SOME PEOPLE will suggest that building more highways is the answer to the Baltimore area's transportation woes. Officials should allocate all gas tax money to pave and repave freeways, collector roads and residential streets.
These folks, mostly members of the highway construction lobby, believe money for mass transit is money down the drain. They're wrong. This region needs an array of options to get from home to work and back. Transit helps ease congestion. Also, as government shifts thousands of people off welfare, mass transit is the only way for many to reach employment.
Environmentalists correctly point out the detrimental effects of more highways and vehicles on the Chesapeake Bay and on air quality, which was poor enough yesterdayto necessitate a health warning from the state. Mass transit and better land-use planning can help reduce the number of autos on the road and the need for more roads.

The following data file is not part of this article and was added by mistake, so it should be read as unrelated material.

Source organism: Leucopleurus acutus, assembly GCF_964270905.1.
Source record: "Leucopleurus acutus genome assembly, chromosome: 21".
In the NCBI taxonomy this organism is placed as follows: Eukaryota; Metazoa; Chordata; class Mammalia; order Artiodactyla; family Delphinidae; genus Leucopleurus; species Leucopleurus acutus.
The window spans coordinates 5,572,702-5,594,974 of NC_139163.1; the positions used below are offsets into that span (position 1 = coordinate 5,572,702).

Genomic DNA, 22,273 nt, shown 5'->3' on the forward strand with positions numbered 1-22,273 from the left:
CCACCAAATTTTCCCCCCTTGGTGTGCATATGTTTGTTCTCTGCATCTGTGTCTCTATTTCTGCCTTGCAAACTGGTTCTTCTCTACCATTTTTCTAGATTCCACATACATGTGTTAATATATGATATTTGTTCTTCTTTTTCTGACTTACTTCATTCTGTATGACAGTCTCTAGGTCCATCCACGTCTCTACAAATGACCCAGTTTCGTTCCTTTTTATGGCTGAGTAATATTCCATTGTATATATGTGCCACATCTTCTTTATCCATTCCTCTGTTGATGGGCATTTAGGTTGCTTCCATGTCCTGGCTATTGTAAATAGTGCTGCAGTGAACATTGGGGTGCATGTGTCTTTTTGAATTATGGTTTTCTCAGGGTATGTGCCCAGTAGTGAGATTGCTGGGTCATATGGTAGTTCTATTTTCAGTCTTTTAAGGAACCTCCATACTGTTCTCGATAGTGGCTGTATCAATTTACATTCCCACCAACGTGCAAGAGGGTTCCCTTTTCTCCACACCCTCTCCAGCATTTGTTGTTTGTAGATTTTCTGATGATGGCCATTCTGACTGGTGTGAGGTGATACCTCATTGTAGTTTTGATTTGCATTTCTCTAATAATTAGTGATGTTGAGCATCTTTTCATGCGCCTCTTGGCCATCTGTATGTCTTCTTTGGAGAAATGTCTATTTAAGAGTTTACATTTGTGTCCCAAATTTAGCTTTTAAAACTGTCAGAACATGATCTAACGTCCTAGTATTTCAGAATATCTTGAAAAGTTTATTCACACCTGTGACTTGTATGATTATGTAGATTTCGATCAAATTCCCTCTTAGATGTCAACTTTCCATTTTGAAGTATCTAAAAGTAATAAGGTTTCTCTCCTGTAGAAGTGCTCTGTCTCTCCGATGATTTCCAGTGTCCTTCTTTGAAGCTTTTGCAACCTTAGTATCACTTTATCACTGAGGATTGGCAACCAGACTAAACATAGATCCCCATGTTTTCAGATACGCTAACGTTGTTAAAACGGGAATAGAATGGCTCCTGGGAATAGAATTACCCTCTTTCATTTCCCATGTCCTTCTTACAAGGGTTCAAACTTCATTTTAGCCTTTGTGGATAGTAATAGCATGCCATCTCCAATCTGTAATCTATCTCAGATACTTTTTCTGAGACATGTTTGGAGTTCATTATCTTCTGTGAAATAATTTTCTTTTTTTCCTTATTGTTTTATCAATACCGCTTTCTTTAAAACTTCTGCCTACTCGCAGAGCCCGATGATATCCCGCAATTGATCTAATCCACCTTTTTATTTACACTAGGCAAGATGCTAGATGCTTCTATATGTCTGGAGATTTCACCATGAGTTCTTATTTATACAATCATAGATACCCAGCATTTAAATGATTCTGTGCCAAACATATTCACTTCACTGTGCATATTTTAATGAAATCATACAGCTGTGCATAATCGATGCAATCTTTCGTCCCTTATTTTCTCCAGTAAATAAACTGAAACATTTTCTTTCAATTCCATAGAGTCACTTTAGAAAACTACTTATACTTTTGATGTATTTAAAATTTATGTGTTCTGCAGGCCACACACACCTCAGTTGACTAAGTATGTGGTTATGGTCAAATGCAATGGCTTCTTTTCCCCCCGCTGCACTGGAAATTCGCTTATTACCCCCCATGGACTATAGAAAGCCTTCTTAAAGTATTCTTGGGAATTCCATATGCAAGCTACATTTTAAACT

A panel of local and state officials known as the Transportation Steering Committee has drafted a plan to meet the area's transportation needs through the year 2020.
The final plan will help guide state and local governments in their use of an estimated $4 billion in federal transportation money for Maryland in the next six years.
The plan is a work in progress, but the committee has endorsed four "guiding principles": linking transportation to managed growth; improving life in our communities; increasing transportation choices; and keeping the current system in good shape.
Citizens have a chance to comment at three hearings, all beginning at 7 p.m. They will be held May 28 at Glen Burnie High, 7550 Baltimore-Annapolis Boulevard SE; June 2 at the Baltimore Metropolitan Council headquarters, 60l N. Howard St.; and June 9 at Loch Raven High, Cromwell Bridge and Cowpens Road.
The region has a vital interest in maintaining its road system, but all transportation links -- highways, transit, the port, airport, even bicycles and pedestrian access -- must be in the mix.
Pub Date: 5/20/98